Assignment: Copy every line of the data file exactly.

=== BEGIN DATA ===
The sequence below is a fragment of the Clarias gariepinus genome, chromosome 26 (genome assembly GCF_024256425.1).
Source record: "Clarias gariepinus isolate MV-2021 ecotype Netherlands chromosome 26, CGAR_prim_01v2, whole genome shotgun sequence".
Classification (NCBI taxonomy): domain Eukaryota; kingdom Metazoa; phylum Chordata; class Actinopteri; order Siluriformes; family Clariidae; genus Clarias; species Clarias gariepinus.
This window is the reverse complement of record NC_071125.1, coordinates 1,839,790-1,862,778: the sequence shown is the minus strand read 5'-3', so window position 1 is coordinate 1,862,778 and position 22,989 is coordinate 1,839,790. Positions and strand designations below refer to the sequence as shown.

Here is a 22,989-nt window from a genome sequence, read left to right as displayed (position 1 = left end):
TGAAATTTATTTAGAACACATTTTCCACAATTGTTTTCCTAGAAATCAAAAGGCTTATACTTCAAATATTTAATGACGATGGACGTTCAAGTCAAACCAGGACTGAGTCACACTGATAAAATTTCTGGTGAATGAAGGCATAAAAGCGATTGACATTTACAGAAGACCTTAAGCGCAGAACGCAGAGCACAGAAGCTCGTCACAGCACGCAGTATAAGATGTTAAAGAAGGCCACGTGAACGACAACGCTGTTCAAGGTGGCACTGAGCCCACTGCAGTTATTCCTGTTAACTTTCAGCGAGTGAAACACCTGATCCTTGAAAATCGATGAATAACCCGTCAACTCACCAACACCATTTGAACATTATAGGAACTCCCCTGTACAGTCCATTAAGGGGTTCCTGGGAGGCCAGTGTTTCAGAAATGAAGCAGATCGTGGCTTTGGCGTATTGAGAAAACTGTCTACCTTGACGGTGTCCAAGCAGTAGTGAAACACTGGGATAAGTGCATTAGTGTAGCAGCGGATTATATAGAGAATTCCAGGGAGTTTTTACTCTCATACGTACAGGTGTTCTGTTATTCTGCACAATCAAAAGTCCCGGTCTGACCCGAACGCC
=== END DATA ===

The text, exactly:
The sequence below is a fragment of the Clarias gariepinus genome, chromosome 26 (genome assembly GCF_024256425.1).
Source record: "Clarias gariepinus isolate MV-2021 ecotype Netherlands chromosome 26, CGAR_prim_01v2, whole genome shotgun sequence".
Classification (NCBI taxonomy): domain Eukaryota; kingdom Metazoa; phylum Chordata; class Actinopteri; order Siluriformes; family Clariidae; genus Clarias; species Clarias gariepinus.
This window is the reverse complement of record NC_071125.1, coordinates 1,839,790-1,862,778: the sequence shown is the minus strand read 5'-3', so window position 1 is coordinate 1,862,778 and position 22,989 is coordinate 1,839,790. Positions and strand designations below refer to the sequence as shown.

Here is a 22,989-nt window from a genome sequence, read left to right as displayed (position 1 = left end):
TGAAATTTATTTAGAACACATTTTCCACAATTGTTTTCCTAGAAATCAAAAGGCTTATACTTCAAATATTTAATGACGATGGACGTTCAAGTCAAACCAGGACTGAGTCACACTGATAAAATTTCTGGTGAATGAAGGCATAAAAGCGATTGACATTTACAGAAGACCTTAAGCGCAGAACGCAGAGCACAGAAGCTCGTCACAGCACGCAGTATAAGATGTTAAAGAAGGCCACGTGAACGACAACGCTGTTCAAGGTGGCACTGAGCCCACTGCAGTTATTCCTGTTAACTTTCAGCGAGTGAAACACCTGATCCTTGAAAATCGATGAATAACCCGTCAACTCACCAACACCATTTGAACATTATAGGAACTCCCCTGTACAGTCCATTAAGGGGTTCCTGGGAGGCCAGTGTTTCAGAAATGAAGCAGATCGTGGCTTTGGCGTATTGAGAAAACTGTCTACCTTGACGGTGTCCAAGCAGTAGTGAAACACTGGGATAAGTGCATTAGTGTAGCAGCGGATTATATAGAGAATTCCAGGGAGTTTTTACTCTCATACGTACAGGTGTTCTGTTATTCTGCACAATCAAAAGTCCCGGTCTGACCCGAACGCC